Snap: First Millennials, Then the World
Don’t let the modest $25 billion valuation fool you; Snapchat parent Snap’s upcoming IPO will be the most important tech event since Facebook’s $104 billion offering. It’s not the size that matters, but the company’s enormous growth potential. Also the possibility that it could unleash a stampede of unicorns on Wall Street.
Unlike Twitter, which was already showing sides of fading when it went public in 2013, Snapchat’s user growth and engagement are exploding. The messaging service has already surpassed Twitter with 150 million daily active users who watch more than 10 billion videos a day, a 350% increase over the previous year and twice that of YouTube.
And at five years old, the Venice, California-based startup is just getting started. Cofounded by Stanford buddies Evan Spiegel and Bobby Murphy, Snapchat may be the first social media platform with the potential to challenge Facebook’s dominance, both online and with brand marketers.
Snap is very much Facebook-like in the way it continuously adds and tweaks products, even as it scales. But the platform itself couldn’t be more different, providing a new way of online communication for a generation of users that eschew the old way, where everything is indexed, discoverable and potentially shareable.
The beauty of Snapchat is its visual and ephemeral nature. Whether you’re sending Snaps (messages) or Stories (daily journals), it’s entirely video-centric and everything self-destructs in short order. There simply is no in-app way of copying or capturing an image or video sent over the service.
Snapchat is the closest thing online to the way we communicate face-to-face. That’s Spiegel’s vision: to make communicating online fun, easy and stress-free. And while the app is dominant with young people, reaching 41% of 18 to 34 year-olds in the U.S., there’s good reason to believe it will catch on with a broader demographic.
If you stop and think about it, hacked communications have been the bane of the last decade. Who among us hasn’t had an email, post or text come back to haunt us?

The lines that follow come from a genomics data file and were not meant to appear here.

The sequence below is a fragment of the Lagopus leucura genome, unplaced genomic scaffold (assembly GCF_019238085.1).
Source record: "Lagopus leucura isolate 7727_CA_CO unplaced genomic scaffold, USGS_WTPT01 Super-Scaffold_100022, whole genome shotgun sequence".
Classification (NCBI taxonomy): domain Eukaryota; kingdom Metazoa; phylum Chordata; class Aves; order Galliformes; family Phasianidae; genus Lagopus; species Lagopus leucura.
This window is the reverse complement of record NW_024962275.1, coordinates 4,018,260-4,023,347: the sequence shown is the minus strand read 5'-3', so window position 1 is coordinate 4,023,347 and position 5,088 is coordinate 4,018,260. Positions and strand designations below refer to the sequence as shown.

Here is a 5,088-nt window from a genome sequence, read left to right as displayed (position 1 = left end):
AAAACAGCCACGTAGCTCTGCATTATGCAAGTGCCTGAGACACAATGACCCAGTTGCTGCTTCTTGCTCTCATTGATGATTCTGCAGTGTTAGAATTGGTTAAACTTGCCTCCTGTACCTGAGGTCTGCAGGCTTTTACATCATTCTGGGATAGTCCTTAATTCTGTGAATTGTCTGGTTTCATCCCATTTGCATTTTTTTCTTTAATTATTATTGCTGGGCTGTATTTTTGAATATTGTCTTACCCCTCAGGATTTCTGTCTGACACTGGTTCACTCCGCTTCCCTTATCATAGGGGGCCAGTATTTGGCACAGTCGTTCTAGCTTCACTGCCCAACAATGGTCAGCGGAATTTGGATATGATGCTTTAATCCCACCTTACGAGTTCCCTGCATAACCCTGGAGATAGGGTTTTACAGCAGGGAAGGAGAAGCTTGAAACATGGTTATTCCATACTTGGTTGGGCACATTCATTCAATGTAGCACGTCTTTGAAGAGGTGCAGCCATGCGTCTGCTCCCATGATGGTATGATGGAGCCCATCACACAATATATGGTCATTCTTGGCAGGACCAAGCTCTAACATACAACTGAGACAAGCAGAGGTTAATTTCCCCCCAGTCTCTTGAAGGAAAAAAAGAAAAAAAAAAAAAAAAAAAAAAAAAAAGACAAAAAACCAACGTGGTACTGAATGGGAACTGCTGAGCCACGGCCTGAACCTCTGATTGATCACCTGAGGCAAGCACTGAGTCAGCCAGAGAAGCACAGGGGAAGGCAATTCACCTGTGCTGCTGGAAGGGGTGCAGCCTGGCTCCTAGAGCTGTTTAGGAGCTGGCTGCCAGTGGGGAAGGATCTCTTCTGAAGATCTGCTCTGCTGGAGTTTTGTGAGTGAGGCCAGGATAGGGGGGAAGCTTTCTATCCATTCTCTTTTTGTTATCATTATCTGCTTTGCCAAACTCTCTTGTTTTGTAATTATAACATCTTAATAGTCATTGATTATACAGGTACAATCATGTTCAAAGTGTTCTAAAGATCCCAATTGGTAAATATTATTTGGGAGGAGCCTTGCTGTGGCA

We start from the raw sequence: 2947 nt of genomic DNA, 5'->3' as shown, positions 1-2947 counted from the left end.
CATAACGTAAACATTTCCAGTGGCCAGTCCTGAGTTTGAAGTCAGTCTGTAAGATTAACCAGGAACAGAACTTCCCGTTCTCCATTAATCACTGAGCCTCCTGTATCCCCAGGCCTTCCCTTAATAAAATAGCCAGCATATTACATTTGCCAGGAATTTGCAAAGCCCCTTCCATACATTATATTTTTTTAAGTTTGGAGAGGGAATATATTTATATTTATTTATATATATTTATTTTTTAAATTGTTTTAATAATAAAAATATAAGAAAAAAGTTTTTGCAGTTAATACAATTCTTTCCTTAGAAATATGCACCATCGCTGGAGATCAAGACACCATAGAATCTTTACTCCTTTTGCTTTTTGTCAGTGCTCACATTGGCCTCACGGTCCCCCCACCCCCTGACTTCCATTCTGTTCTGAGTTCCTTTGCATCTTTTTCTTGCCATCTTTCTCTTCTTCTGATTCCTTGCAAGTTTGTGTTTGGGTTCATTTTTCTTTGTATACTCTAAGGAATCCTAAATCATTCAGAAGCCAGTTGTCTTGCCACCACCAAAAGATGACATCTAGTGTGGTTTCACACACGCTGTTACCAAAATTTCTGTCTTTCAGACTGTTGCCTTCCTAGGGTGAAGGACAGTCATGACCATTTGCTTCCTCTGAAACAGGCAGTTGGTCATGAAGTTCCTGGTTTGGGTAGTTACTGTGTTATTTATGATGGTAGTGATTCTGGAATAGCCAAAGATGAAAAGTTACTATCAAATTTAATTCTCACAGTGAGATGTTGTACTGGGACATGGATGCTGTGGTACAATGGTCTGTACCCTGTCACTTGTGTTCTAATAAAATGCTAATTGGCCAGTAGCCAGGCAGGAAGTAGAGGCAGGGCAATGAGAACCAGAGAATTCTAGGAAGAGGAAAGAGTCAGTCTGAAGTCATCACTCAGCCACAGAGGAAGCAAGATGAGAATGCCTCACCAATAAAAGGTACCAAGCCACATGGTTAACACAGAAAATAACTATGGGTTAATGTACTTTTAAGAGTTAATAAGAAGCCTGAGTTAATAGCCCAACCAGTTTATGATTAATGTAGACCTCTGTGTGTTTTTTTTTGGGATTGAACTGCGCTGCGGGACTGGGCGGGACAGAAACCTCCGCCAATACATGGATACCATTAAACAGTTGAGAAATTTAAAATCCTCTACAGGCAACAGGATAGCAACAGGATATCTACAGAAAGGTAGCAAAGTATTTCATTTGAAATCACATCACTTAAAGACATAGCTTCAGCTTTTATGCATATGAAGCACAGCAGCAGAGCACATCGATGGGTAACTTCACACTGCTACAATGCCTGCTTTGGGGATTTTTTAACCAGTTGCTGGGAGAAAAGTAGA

Leaked emails associated with Hillary Clinton and her staff may very well have cost her the election.
Matt Harrigan was forced to resign as CEO of PacketSled when his alcohol-infused Facebook post, threatening to assassinate Donald Trump, went viral on election day.
The infamous Sony email hack embarrassed dozens of celebrities and entertainment executives, forcing the resignation of Sony Pictures co-chair Amy Pascal. More important, the virus and data breach brought the company to its knees and exposed internal rifts. To this day, I’m not sure the studio has fully recovered.
Goldman Sachs’ notorious hedge against the coming mortgage collapse, aka the big short, was discovered as federal regulators sifted through millions of pages of emails, most notably from CEO Lloyd Blankfein, who wrote, “Of course we didn't dodge the mortgage mess. We lost money, then made more than we lost because of shorts."
Ironically, Spiegel had his own brush with an embarrassing leak of explicit emails. But he handled it like a pro, telling Business Insider, "I'm obviously mortified and embarrassed that my idiotic emails during my fraternity days were made public. I have no excuse,” he said. “They in no way reflect who I am today or my views towards women.”
None of those, or countless more examples, would have happened if people had been using more secure messaging apps or, better still, one that keeps no records on local servers, in the cloud or anywhere else, for that matter. That would be Snapchat.
From a product standpoint, the company has executed flawlessly: curated Discover channels, Live Stories, Geofilters and Memories have all been hits. Meanwhile, it continuously tweaks Snaps and Stories with new features to keep users engaged. And its first hardware product, Spectacles, suggest an intent to compete in the exciting new category of smart glasses.
While Snap just started monetizing in 2015, it’s already forecasting advertising revenues as high as $1 billion this year – tripled that of 2016, according to TechCrunch. And since the vast majority of its users are young Americans and Europeans, it has barely scratched the surface of the world’s internet users.
If there is a potential weakness, it’s Spiegel himself. As is often the case with tech wunderkinds, the 26-year-old is not just a brilliant and tenacious visionary, but also reportedly controlling, combative and difficult to deal with. As a result, executive turnover has been high.
Perhaps that’s why Sony Entertainment CEO Michael Lynton has agreed to step down and become chairman of Snap, where he’s been a director for four years and an early investor. Maybe that’s just the sort of adult supervision or mentorship that Spiegel – a self-professed work in progress – could use.
While I don’t typically get worked up over IPOs, this is one to watch. Later this quarter, we may very well witness the birth of a tech giant. Facebook beware.